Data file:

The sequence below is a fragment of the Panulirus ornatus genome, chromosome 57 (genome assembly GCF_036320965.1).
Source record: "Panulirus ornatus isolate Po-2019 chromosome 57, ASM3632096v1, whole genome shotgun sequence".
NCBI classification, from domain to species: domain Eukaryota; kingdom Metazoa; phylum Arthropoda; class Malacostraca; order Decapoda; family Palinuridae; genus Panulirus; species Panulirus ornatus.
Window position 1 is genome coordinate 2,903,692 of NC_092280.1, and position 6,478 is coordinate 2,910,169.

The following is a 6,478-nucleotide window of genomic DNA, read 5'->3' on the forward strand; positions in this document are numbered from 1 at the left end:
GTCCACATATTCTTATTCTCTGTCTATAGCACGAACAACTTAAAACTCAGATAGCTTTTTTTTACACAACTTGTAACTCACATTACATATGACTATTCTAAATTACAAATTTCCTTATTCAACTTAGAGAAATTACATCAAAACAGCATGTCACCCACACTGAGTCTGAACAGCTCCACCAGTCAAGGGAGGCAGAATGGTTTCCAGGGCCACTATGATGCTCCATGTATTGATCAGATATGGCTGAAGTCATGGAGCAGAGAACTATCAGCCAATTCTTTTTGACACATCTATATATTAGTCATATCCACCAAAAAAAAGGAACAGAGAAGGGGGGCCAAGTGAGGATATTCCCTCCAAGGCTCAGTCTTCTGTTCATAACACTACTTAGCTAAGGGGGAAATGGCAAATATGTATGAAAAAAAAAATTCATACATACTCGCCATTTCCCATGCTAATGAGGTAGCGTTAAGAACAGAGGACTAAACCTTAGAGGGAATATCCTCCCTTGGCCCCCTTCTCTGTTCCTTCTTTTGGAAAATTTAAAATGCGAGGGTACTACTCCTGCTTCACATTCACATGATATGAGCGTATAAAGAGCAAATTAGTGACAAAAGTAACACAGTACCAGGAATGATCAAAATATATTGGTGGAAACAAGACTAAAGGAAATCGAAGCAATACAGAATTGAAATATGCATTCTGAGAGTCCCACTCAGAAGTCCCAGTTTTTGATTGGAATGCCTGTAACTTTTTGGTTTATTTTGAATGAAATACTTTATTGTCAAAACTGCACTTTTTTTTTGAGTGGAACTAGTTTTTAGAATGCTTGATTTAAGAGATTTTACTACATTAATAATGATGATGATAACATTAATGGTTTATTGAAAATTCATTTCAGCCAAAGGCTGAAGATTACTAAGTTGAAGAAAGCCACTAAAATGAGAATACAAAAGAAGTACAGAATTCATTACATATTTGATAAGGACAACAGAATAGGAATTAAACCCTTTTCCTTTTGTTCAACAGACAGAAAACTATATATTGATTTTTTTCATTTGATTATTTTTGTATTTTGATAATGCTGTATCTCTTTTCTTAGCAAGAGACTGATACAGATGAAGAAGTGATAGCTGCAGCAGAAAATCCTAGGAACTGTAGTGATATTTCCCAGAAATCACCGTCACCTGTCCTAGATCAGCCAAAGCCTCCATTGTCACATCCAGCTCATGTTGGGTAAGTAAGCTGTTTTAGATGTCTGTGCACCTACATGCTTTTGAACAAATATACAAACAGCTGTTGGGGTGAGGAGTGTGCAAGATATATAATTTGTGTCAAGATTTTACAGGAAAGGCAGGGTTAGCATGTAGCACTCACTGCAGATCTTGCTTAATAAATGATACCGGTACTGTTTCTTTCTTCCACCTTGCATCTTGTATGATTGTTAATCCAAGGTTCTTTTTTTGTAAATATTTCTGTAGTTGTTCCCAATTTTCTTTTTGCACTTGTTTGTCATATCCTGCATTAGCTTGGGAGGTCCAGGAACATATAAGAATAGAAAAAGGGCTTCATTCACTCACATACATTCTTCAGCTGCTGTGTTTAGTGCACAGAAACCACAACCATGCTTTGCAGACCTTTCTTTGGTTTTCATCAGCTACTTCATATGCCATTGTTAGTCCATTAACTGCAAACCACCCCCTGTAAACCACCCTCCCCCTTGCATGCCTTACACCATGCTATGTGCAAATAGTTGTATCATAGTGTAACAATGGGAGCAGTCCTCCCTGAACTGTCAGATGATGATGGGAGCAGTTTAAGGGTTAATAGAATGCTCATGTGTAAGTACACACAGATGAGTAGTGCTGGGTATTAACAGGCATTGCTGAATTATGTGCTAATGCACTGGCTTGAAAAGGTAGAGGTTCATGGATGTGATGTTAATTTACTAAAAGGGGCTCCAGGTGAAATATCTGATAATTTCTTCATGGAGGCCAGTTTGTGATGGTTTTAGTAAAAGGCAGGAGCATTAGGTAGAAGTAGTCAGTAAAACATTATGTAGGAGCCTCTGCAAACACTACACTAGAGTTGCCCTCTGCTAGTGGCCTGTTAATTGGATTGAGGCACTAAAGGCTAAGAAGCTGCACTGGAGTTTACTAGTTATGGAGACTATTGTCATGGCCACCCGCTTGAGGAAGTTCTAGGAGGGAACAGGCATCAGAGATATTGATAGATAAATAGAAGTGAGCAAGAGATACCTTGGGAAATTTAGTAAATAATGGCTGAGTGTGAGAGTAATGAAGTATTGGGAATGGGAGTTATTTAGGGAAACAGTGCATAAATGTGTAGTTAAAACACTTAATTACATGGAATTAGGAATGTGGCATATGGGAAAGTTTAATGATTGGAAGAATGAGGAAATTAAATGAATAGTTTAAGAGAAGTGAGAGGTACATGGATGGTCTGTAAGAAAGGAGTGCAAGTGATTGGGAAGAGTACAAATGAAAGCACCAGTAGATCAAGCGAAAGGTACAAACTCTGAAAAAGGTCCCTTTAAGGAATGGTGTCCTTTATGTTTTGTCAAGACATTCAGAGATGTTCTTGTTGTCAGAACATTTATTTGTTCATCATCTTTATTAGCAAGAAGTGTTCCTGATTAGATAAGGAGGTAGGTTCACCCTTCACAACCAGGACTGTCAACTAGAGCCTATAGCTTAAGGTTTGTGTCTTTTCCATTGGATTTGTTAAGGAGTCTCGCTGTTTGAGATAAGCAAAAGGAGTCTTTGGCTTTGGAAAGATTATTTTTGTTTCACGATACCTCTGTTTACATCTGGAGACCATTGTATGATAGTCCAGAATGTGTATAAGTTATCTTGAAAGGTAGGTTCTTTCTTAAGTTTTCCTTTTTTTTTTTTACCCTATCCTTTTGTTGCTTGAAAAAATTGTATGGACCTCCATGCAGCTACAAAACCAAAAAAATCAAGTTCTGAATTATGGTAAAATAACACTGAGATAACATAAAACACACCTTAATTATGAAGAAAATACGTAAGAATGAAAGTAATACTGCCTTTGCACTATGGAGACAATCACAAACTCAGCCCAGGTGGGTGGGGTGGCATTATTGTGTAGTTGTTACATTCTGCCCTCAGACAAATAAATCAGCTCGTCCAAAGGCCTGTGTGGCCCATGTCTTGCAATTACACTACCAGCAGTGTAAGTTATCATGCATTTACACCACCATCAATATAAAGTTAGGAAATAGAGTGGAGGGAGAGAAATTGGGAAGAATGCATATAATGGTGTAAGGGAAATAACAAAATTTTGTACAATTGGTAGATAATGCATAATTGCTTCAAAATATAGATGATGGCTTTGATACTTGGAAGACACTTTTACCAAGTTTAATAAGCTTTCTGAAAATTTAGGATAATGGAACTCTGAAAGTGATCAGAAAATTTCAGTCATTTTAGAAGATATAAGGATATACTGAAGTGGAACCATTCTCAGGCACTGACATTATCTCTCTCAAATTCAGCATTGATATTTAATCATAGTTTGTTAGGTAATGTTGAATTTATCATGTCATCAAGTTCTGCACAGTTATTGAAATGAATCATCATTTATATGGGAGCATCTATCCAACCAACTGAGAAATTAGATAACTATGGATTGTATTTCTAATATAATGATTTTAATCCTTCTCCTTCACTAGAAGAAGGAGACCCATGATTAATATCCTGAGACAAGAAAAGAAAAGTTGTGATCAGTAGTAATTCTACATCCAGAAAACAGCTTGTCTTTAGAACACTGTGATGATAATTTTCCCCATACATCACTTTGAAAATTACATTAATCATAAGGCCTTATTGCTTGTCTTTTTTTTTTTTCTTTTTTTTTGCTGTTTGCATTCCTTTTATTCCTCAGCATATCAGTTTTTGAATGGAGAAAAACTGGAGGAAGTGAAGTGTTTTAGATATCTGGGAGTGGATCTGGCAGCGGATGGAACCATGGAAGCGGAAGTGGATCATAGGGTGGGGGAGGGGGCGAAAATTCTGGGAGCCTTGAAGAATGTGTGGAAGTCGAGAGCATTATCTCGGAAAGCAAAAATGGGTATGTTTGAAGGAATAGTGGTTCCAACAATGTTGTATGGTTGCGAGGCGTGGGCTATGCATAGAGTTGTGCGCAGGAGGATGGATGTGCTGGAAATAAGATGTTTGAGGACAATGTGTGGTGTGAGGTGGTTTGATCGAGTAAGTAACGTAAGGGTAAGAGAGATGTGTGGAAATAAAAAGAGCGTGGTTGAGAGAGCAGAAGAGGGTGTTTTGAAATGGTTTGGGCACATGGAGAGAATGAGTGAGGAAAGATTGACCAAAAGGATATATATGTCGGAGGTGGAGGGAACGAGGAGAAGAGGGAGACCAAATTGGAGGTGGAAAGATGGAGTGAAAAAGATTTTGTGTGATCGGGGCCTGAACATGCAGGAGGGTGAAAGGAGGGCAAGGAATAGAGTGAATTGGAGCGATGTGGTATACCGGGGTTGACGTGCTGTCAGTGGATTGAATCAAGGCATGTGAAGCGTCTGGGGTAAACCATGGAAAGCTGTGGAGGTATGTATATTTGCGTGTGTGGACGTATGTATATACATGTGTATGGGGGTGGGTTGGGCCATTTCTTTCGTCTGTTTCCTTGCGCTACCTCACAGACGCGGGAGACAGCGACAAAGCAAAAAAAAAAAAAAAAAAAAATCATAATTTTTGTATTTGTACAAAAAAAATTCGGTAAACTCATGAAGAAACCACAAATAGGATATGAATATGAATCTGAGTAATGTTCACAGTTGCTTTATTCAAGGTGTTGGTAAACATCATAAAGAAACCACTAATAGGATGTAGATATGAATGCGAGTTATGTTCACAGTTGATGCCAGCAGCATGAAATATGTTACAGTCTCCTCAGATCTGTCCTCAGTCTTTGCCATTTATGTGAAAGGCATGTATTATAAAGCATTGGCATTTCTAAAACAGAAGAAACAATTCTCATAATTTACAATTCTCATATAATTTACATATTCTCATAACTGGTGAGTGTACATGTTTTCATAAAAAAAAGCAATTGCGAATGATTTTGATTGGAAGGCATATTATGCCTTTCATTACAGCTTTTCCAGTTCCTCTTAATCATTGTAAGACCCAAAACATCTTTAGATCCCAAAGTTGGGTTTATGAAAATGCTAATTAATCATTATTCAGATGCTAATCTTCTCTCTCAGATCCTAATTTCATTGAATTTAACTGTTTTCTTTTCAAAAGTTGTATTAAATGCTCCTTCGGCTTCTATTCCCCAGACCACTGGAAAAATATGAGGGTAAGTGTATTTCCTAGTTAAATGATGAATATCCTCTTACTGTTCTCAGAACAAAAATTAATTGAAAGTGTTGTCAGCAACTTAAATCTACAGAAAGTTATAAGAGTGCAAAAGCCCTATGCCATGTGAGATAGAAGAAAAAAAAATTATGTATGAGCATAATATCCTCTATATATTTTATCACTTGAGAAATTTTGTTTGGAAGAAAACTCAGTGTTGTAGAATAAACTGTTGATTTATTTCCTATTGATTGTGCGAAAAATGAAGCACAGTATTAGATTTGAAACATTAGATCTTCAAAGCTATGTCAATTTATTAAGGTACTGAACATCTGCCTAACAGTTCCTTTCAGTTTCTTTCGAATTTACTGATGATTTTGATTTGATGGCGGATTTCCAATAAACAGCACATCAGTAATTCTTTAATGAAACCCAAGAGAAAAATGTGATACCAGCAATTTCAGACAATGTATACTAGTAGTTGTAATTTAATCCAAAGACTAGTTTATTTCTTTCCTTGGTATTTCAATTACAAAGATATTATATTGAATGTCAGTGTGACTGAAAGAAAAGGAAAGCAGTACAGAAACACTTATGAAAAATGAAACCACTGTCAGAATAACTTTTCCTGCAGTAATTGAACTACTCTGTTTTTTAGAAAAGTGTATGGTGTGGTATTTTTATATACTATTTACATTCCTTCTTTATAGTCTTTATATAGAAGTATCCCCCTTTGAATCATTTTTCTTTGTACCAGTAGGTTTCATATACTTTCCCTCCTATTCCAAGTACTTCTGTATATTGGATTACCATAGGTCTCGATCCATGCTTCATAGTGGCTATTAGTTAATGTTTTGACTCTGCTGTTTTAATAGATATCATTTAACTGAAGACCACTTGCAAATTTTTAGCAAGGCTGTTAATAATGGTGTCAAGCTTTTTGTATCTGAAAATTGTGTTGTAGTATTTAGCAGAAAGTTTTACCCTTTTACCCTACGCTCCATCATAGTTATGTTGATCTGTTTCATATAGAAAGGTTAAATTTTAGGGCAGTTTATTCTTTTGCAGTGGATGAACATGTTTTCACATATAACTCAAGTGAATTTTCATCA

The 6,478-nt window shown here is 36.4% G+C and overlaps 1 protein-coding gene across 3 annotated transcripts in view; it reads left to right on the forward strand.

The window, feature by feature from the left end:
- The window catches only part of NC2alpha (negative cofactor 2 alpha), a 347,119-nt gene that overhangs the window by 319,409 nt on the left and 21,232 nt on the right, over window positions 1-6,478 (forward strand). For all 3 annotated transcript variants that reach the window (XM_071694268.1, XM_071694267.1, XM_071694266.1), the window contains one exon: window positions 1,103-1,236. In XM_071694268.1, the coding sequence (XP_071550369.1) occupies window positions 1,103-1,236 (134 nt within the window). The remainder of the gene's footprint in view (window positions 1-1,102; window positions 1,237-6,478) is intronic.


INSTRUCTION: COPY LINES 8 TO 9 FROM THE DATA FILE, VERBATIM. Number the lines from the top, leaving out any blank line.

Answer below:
The window, feature by feature from the left end:
- The window catches only part of NC2alpha (negative cofactor 2 alpha), a 347,119-nt gene that overhangs the window by 319,409 nt on the left and 21,232 nt on the right, over window positions 1-6,478 (forward strand). For all 3 annotated transcript variants that reach the window (XM_071694268.1, XM_071694267.1, XM_071694266.1), the window contains one exon: window positions 1,103-1,236. In XM_071694268.1, the coding sequence (XP_071550369.1) occupies window positions 1,103-1,236 (134 nt within the window). The remainder of the gene's footprint in view (window positions 1-1,102; window positions 1,237-6,478) is intronic.